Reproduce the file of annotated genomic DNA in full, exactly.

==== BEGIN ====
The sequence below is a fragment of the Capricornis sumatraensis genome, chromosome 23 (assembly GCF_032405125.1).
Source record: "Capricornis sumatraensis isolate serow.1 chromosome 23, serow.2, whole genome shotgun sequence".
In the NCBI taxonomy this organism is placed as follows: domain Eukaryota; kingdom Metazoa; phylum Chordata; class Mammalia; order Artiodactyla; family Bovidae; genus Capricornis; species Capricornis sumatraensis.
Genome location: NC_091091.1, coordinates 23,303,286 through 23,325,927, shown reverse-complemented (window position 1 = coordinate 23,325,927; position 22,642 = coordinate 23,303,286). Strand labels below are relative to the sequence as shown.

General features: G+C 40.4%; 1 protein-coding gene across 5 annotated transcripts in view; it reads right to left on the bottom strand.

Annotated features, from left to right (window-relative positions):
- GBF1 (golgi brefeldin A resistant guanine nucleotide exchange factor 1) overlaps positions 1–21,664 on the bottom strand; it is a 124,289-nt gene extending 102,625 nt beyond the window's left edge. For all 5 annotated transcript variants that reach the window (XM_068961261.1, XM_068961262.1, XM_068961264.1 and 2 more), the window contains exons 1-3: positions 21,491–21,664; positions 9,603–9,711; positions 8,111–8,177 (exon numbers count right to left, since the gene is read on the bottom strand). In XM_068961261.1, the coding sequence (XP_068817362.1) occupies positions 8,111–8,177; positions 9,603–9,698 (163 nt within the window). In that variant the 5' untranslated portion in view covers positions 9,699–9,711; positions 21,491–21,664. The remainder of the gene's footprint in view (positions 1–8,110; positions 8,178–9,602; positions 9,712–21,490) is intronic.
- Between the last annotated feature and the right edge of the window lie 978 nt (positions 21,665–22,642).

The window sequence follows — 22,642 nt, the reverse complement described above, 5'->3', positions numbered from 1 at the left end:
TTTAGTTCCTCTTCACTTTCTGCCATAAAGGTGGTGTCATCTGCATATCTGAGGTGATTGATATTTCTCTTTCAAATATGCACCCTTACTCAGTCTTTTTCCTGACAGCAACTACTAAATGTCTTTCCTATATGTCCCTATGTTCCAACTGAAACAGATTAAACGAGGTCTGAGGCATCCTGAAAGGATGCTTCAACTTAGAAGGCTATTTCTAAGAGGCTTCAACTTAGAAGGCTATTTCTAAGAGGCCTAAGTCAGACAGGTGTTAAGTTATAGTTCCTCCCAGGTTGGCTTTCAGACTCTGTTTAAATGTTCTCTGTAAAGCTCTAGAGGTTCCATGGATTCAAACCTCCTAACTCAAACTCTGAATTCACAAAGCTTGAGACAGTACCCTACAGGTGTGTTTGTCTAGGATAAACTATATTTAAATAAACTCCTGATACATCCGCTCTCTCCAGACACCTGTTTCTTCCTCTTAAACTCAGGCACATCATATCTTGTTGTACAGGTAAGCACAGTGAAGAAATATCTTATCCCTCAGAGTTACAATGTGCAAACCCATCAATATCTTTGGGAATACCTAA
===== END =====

The sequence below is a fragment of the Capricornis sumatraensis genome, chromosome 23 (assembly GCF_032405125.1).
Source record: "Capricornis sumatraensis isolate serow.1 chromosome 23, serow.2, whole genome shotgun sequence".
In the NCBI taxonomy this organism is placed as follows: domain Eukaryota; kingdom Metazoa; phylum Chordata; class Mammalia; order Artiodactyla; family Bovidae; genus Capricornis; species Capricornis sumatraensis.
Genome location: NC_091091.1, coordinates 23,303,286 through 23,325,927, shown reverse-complemented (window position 1 = coordinate 23,325,927; position 22,642 = coordinate 23,303,286). Strand labels below are relative to the sequence as shown.

General features: G+C 40.4%; 1 protein-coding gene across 5 annotated transcripts in view; it reads right to left on the bottom strand.

Annotated features, from left to right (window-relative positions):
- GBF1 (golgi brefeldin A resistant guanine nucleotide exchange factor 1) overlaps positions 1–21,664 on the bottom strand; it is a 124,289-nt gene extending 102,625 nt beyond the window's left edge. For all 5 annotated transcript variants that reach the window (XM_068961261.1, XM_068961262.1, XM_068961264.1 and 2 more), the window contains exons 1-3: positions 21,491–21,664; positions 9,603–9,711; positions 8,111–8,177 (exon numbers count right to left, since the gene is read on the bottom strand). In XM_068961261.1, the coding sequence (XP_068817362.1) occupies positions 8,111–8,177; positions 9,603–9,698 (163 nt within the window). In that variant the 5' untranslated portion in view covers positions 9,699–9,711; positions 21,491–21,664. The remainder of the gene's footprint in view (positions 1–8,110; positions 8,178–9,602; positions 9,712–21,490) is intronic.
- Between the last annotated feature and the right edge of the window lie 978 nt (positions 21,665–22,642).

The window sequence follows — 22,642 nt, the reverse complement described above, 5'->3', positions numbered from 1 at the left end:
TTTAGTTCCTCTTCACTTTCTGCCATAAAGGTGGTGTCATCTGCATATCTGAGGTGATTGATATTTCTCTTTCAAATATGCACCCTTACTCAGTCTTTTTCCTGACAGCAACTACTAAATGTCTTTCCTATATGTCCCTATGTTCCAACTGAAACAGATTAAACGAGGTCTGAGGCATCCTGAAAGGATGCTTCAACTTAGAAGGCTATTTCTAAGAGGCTTCAACTTAGAAGGCTATTTCTAAGAGGCCTAAGTCAGACAGGTGTTAAGTTATAGTTCCTCCCAGGTTGGCTTTCAGACTCTGTTTAAATGTTCTCTGTAAAGCTCTAGAGGTTCCATGGATTCAAACCTCCTAACTCAAACTCTGAATTCACAAAGCTTGAGACAGTACCCTACAGGTGTGTTTGTCTAGGATAAACTATATTTAAATAAACTCCTGATACATCCGCTCTCTCCAGACACCTGTTTCTTCCTCTTAAACTCAGGCACATCATATCTTGTTGTACAGGTAAGCACAGTGAAGAAATATCTTATCCCTCAGAGTTACAATGTGCAAACCCATCAATATCTTTGGGAATACCTAA